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Reporting gunshot and knife wounds - Scotland

Post date: 01/05/2014 | Time to read article: 1 mins

The information within this article was correct at the time of publishing. Last updated 18/05/2020


Supplementary GMC guidance to Confidentiality (2009) contains information for healthcare professionals on what to do when reporting gunshot and knife wounds.

The GMC states that:

  • You should inform the police quickly whenever a person arrives with a gunshot wound or an injury from an attack with a knife, blade or other sharp instrument (unless the knife or blade injury is accidental, or a result of self-harm).
  • The police are responsible for assessing the risk posed by those who are armed with, or have used, a gun or knife in a violent attack.

Personal information, such as the patient’s name and address, should not usually be disclosed in the initial contact with the police.

You should make a professional judgment about whether disclosure of personal information about a patient, including their identity, is justified in the public interest.

Disclosure without consent

If a patient is unwilling or unable to provide consent, you can justify disclosing confidential information if:

  • Failure to disclose might put the patient, or someone else, at risk of death or serious harm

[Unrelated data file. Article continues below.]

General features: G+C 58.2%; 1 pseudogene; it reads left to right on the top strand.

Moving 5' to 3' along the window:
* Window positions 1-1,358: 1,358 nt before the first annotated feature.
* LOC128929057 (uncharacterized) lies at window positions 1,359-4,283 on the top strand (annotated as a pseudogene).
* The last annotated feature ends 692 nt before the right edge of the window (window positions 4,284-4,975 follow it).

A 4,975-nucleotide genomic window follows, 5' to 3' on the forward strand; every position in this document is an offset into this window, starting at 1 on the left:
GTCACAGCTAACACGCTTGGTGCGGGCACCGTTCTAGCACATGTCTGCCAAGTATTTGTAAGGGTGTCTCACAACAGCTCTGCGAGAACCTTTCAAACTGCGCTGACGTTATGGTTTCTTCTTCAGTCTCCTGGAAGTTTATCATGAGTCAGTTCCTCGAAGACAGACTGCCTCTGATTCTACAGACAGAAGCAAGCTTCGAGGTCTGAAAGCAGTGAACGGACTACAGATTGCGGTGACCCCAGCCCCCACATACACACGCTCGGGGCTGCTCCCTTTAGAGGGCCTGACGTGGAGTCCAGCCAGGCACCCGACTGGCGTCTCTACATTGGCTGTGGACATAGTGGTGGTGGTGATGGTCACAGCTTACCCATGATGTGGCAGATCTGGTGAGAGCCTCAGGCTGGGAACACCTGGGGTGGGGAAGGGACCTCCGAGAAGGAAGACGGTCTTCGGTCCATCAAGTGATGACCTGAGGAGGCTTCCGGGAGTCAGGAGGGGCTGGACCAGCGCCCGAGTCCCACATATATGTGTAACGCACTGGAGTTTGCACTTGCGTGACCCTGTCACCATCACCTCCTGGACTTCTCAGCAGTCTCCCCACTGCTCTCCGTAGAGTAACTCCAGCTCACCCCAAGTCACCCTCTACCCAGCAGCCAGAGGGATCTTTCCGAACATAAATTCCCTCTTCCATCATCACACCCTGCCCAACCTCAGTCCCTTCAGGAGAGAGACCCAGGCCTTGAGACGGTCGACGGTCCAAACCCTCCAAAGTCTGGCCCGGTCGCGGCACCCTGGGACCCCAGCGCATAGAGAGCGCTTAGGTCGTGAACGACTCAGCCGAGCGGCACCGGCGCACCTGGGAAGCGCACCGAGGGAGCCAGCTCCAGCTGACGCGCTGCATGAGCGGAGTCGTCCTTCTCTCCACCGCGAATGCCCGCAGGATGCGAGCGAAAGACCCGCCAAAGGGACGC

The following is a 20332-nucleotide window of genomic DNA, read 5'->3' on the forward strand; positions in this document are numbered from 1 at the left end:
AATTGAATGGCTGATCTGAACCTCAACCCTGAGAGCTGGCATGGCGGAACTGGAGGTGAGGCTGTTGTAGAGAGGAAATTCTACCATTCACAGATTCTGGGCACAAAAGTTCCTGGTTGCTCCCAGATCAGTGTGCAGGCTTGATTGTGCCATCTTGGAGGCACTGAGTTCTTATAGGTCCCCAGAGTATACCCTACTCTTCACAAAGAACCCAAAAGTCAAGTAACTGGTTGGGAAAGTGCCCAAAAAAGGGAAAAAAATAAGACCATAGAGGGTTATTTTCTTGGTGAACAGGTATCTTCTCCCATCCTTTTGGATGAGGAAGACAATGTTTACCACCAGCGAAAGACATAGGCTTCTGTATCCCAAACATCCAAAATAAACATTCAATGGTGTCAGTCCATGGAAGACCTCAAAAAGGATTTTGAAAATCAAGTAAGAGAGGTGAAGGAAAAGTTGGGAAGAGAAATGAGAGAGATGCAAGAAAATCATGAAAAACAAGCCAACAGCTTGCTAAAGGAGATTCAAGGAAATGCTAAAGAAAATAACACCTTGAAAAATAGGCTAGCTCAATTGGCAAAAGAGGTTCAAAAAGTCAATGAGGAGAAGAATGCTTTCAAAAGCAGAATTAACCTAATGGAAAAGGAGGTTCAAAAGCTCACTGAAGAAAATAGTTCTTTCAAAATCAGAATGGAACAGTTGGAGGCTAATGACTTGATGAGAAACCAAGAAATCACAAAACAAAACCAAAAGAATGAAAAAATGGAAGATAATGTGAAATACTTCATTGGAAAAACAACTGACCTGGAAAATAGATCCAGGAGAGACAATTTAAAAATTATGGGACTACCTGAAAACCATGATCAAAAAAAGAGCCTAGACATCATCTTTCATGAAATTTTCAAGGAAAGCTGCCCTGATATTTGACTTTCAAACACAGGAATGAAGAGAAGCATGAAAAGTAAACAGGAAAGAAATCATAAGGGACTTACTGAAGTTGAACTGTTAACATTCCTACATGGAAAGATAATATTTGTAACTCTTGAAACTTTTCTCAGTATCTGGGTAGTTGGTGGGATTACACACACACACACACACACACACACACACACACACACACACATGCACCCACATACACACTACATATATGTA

• Disclosure is likely to help in the prevention, detection or prosecution of a serious crime.

You should record your reasons for disclosing in the patient’s medical records.

You should seek the patient’s consent to disclosure, or tell them a disclosure has been made, if practicable, unless, for example, that may put you or others at risk of serious harm or would prejudice the prevention, detection or prosecution of a crime.

Children and young people

If a child or young person under 18 presents with a gunshot, knife or other sharp instrument wound, you must inform an appropriate child protection lead or authority. Knife or blade injuries from domestic or occupational accidents might also raise concerns about the safety of children and young people.

See the GMC child protection guidance in 0-18 Years: Guidance for all Doctors or the MPS factsheet on Safeguarding Children whenever you are concerned a child may have experienced or be at risk of harm.

If you are faced with further specific difficulties in relation to an individual patient, you should contact MPS for further advice.

Further information


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